What most people do not know is that most addiction rehab facilities do not diagnose or treat patients for anything other than a substance abuse problem. And that even for these, they are not very good at it. Most of their counselors are not professionally trained, and all counseling is in a group setting, not individualized.Most people who have a problem with alcohol or drugs use them as a means of self-medication for an underlying psychiatric disorder. It appeared that Williams never got much in the way of adequate mental health diagnosis and treatment. Perhaps if he had known to check himself into a hospital-based dual diagnosis treatment program, he might have begun getting the real help that he needed. Anne Fletcher (2013) elaborates on this difficulty in her book Inside Rehab: The Surprising Truth About Addiction Treatment-and How to Get Help That Works, as do Lance and Zachary Dodes (2014) in The Sober Truth: Debunking the Bad Science Behind 12-Step Programs and the Rehab Industry

. Comedians understand what Robin Williams was going through because they go through it themselves. Severe depression seems to be an occupational hazard for comedians, whose major energy goes into honing their sense of comedy to ward off the darkness that is always there, lurking inside. Their humor serves as a manic defense, to keep their depression at bay. We all experience some depressive anxiety from time to time, but the manic defense plays a prominent role, however, in the lives of those who are terrified of grief and sadness. But all defenses have their limits, and like drugs and alcohol, stop providing their magic.

Richard Jeni used to be one of my favorite comedians. I laughed my head off at his HBO performances, I was stunned when I heard that he killed himself. He had been diagnosed with severe depression and paranoid schizophrenia shortly before. After his suicide a group called Comedians for Suicide Prevention held comedy benefits for suicide prevention in major cities. Roy Johnson age 44, said that comedians committing suicide “is just part of this business that you get used to. , “It’s a thing. It’s a real issue in the business because part of what drives people to do (comedy) for a living is some kind of deficiency inside you. It kills a lot of people.” Johnson said he has lost good friends in the comedy business, including Richard Jeni to suicide and Greg Giraldo to a drug overdose. Johnson said he once had a stand-up career that was on the rise, but he left the business because, in a span of nine months, he became a basket case and wound up in what he called a “very bad place.”“It took me a good year-and-a-half to really get over,” he said. “You know how they say there are extremes? You have that deficiency and you go on stage and you get 300 people to love you, just love the (crap) out of you and then they go home. And so you go right back down to that desperate need. And you either do a lot of drugs and drinking or sleeping around, or you go back to your hotel room and you sit there for 23 hours just curled up in a ball. I’m not the only one that lived like that. I know a lot of friends that live like that.” Johnson suggested there is danger in getting up on stage and asking people to love you at all costs.“We want desperately for everybody to think that when we walk in the room, the fun starts,” he said. “What they don’t understand is a lot of guys, they need that just because when they walk out of that room, there’s just this black emptiness that they are born with. Some guys self-medicate it with drugs and end up killing themselves that way.” For more about this, go to Youtube, The Tragic Side of Comedy.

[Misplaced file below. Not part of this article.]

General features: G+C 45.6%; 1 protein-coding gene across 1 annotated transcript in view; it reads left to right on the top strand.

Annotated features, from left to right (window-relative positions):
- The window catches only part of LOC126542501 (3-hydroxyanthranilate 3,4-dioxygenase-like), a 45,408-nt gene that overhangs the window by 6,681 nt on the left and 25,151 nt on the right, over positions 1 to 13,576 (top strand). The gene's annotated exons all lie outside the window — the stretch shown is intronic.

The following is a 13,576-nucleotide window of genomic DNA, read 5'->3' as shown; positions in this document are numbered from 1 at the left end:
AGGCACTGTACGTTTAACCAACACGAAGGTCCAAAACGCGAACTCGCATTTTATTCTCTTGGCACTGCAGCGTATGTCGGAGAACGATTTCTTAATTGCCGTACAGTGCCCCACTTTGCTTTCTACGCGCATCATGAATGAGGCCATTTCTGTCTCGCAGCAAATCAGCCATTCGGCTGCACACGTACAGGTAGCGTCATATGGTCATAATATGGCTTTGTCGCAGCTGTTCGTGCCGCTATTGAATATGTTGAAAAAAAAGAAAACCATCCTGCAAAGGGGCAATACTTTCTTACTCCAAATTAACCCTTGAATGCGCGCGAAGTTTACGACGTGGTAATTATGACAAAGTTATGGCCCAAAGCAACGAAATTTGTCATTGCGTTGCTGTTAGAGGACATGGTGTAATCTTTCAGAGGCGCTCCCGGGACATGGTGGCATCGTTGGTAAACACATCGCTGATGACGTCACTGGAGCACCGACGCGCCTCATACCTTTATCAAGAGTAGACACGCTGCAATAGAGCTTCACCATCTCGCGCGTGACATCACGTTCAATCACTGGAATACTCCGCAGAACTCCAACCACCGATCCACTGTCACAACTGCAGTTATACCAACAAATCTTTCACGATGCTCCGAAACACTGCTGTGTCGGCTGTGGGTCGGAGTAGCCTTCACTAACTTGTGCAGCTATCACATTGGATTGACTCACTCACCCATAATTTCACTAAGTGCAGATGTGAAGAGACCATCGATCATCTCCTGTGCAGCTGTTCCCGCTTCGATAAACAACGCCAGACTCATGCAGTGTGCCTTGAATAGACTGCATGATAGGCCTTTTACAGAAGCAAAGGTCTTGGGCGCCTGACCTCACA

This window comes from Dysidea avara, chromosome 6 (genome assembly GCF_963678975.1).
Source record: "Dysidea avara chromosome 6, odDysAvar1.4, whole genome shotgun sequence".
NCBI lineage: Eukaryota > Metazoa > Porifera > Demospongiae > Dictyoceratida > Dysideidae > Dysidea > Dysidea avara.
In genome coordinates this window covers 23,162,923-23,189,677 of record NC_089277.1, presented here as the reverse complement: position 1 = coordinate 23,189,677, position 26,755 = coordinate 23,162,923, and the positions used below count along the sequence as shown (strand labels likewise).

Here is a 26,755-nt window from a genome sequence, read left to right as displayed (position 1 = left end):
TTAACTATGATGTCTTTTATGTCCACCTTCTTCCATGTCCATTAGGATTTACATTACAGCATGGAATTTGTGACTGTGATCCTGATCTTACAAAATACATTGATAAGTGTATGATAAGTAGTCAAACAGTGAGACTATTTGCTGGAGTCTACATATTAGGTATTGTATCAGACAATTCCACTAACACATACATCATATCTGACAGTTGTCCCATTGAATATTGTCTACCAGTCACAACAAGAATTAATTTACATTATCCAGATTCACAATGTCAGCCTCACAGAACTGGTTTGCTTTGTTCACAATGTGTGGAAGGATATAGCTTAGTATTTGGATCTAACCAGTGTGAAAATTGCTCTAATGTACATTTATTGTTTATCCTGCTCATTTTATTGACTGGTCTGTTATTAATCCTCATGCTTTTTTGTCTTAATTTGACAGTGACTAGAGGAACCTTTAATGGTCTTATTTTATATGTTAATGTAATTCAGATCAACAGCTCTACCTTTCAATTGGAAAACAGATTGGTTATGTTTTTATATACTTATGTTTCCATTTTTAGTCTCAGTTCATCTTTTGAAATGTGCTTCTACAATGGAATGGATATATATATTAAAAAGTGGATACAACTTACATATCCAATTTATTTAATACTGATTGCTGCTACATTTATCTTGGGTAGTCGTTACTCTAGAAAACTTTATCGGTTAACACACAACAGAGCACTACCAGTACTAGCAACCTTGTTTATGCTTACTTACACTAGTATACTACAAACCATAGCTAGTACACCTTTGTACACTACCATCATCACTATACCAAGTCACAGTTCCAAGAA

Mental health experts are hoping that the apparent suicide of actor-comedian Robin Williams will turn a national spotlight on depression, and help others find treatment for this devastating disease. Nationally known psychotherapist Fran Sherman said “Robin Williams was a true genius. People loved the manic side of him, and it was what made him. But when he took on serious roles, the depth of his sadness was real,”

When someone wants to kill himself, he cannot think about it. He is in a tunnel vision trance and nothing else matters.So many who have made suicide attempts that failed have been able to take hold of life once again, and live. Richard Heckler wrote about this in Waking Up Alive: The Descent, The Suicide Attempt & The Return to Life.

About the Author
Sharon K. Farber Ph.D.

Sharon K. Farber, Ph.D., is a board certified clinical social worker, maintaining a private practice in psychotherapy in Hastings-on-Hudson, New York.